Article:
For more than a decade, Indian policy makers have aspired for a globally competitive financial sector in India. In 2007, a High Powered Expert Committee headed by Percy Mistry (MIFC) proposed that Mumbai be developed as a full fledged International Financial Center (IFC). At the time, this was `an offensive strategy’, in the sense that India was aspiring to export into the world market. In 2013, a Standing Council of Experts on the International Competitiveness of the Indian Financial Sector, was setup to evaluate the cost of doing business in the Indian market, and find ways to improve international competitiveness. This was a `defensive strategy’, as there had been a sea change in Indian finance between 2007 and 2013: the collapse of market share in Nifty and the rupee.
A third initiative is now visible: a white paper Policy framework for Finance SEZs (referred to as FSEZs going forward). This was followed by a budget announcement regarding issuance of regulations for GIFT city, a FSEZ, by March, 2015. Finance SEZs are viewed as a tool to expedite the globalisation of Indian finance.
Competing in international finance requires four things: (a) No capital controls; (b) Residence-based taxation; (c) Sound financial law and regulations; (d) Good urban infrastructure. At present, India fails on all four counts. There has been some progress on implementing “c”, with the draft Indian Financial Code proposed by the Financial Sector Legislative Reforms Commission (FSLRC) in March 2013. There is little sign of progress on the other three fronts. India’s capital controls deter foreign customers of Indian finance, and are not onerous enough to prevent the flight of domestic customers.
The white paper points out to loss of market share in INR and Nifty futures trading. The decline of Indian finance goes beyond just Nifty and the rupee, though these can be visible symbols of the decline of the ecosystem akin to the tiger in the Indian jungle. Indian non-financial firms borrowed Rs.4.5 trillion from foreign shores in 2012-13, almost double their foreign borrowings in 2009-10. Indian firms, and even the Indian government, use offshore rather than domestic commodity derivatives markets to hedge commodity risk. Indian firms are increasingly interested in offshore listings. In India-related CDS, 100% of the market share is overseas.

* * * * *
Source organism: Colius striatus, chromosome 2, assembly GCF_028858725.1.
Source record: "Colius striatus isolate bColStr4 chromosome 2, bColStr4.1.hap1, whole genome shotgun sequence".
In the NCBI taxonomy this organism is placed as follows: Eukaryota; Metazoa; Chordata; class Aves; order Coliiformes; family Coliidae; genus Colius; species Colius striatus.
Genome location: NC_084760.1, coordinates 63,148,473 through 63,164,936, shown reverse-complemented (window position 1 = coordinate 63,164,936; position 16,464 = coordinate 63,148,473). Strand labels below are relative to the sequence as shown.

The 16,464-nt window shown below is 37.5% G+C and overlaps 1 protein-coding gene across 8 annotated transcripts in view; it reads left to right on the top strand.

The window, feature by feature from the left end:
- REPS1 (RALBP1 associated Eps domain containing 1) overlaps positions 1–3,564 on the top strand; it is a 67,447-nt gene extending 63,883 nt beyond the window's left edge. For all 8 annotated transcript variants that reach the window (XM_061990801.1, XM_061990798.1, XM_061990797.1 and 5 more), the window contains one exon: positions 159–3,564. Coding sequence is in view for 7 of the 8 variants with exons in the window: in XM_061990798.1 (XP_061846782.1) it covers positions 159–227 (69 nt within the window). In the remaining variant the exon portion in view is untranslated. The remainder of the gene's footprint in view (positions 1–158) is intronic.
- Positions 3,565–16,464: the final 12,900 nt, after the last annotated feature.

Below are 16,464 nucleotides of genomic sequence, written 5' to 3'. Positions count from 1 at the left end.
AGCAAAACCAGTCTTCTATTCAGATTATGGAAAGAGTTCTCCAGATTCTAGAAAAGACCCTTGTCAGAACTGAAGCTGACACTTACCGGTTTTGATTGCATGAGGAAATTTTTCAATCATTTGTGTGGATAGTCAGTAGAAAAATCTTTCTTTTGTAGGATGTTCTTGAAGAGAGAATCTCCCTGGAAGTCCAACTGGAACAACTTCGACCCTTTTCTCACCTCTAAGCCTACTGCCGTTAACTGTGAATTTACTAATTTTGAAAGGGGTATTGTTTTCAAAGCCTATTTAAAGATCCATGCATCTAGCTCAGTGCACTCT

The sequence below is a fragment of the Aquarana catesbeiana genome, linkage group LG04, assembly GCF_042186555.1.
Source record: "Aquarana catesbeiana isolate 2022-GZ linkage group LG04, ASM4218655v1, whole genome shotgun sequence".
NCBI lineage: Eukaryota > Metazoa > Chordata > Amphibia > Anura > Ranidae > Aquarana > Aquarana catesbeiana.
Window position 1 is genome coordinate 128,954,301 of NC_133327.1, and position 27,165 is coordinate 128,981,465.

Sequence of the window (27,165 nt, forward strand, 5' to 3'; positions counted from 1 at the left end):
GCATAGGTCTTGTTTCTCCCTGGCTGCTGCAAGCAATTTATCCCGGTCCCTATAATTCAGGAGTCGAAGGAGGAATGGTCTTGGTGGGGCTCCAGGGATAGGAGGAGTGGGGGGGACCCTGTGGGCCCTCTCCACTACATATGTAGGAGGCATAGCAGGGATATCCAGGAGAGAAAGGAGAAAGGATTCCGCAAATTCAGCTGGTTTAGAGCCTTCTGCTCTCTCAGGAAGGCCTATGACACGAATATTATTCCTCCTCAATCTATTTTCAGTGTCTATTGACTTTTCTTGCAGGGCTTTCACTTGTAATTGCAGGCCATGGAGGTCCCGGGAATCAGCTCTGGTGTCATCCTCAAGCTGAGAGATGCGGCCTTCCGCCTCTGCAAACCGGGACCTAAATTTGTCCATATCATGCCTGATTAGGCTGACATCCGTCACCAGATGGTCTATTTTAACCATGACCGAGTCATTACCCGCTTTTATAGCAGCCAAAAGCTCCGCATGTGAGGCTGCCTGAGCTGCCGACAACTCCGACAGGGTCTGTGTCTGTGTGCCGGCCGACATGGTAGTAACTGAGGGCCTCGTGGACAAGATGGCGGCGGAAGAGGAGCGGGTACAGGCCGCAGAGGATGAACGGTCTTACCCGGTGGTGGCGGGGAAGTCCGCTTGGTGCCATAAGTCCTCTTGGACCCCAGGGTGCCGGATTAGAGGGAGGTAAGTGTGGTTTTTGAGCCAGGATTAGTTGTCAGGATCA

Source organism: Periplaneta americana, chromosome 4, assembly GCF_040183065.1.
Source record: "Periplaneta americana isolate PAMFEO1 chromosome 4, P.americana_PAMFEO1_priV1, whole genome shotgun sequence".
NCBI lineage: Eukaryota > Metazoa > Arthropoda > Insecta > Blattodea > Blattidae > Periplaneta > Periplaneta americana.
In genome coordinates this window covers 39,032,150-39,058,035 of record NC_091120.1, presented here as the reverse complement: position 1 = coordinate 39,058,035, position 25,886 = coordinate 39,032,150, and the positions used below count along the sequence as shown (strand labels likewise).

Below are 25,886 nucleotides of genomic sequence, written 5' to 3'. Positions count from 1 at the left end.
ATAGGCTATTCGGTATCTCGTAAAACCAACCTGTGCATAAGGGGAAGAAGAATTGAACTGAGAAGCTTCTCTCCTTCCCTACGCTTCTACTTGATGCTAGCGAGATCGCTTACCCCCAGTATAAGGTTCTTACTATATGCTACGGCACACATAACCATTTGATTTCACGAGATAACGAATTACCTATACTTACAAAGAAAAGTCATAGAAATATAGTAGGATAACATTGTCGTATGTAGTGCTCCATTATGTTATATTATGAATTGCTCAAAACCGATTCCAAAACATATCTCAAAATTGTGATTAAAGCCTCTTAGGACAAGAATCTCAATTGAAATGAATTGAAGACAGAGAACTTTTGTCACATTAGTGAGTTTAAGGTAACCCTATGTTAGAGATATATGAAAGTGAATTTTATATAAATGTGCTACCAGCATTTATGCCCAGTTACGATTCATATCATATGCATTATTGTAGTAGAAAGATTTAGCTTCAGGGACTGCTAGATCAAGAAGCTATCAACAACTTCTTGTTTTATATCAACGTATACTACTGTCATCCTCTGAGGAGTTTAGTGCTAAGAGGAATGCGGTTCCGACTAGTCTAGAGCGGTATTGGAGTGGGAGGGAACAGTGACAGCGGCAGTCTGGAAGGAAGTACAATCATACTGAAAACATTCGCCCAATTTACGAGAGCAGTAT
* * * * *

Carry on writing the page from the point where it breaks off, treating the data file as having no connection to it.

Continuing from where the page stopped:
London, Dubai and Singapore are obtaining a strong share of the increased financial services revenues associated with Indian GDP growth. These cities score over India with stable legal and regulatory frameworks, competitive tax regime and efforts to improve market liquidity and depth. The policy establishment of these countries is free of the reflexive socialism which bedevils economic policy thinking in India.
Are FSEZs the right solution to these problems?
An SEZ follows an enclave approach. Manufacturing units located within the SEZ, are given fiscal, regulatory and trade exemptions so as to enhance exports. The white paper proposes three objectives for an Indian FSEZ: create high value financial sector jobs on Indian soil; create an avenue into financial globalisation (like Hong Kong is to China); and be a laboratory of new ideas for financial policy making for the development of the overall Indian financial system. This is small thinking compared with MIFC, where the aspiration was: to capture a share of the global finance business by delivering a wide variety of services to a wide variety of global participants with minimum friction.
The areas of concern are:
These are onerous challenges. It will take remarkable project management to overcome them, of a kind that we have not seen in Indian finance in the past. Given enormous political capital and implementation capabilities, Finance SEZs in India can work. But would that effort not be better used in combating the low quality of financial law and financial agencies of the mainland?
There is a very scarce resource in Indian economic policy: the time and energy of the persons who actually do reform. Man-hours allocated to Finance SEZs come at the cost of man-hours which could be spent on fixing the mainland. It could get worse. A dangerous scenario that can be envisioned is as follows. Suppose domestic financial reform is stranded in bureaucratic politics. Suppose FSEZs make progress and cannibalise activity away from the mainland. Suppose this creates feedback loops where the intelligent end of the economic policy establishment gets increasingly focused on successful work on FSEZs and despairs of the difficulties of the mainland. It would be very costly for India if, in this fashion, FSEZs damage the future of Indian finance.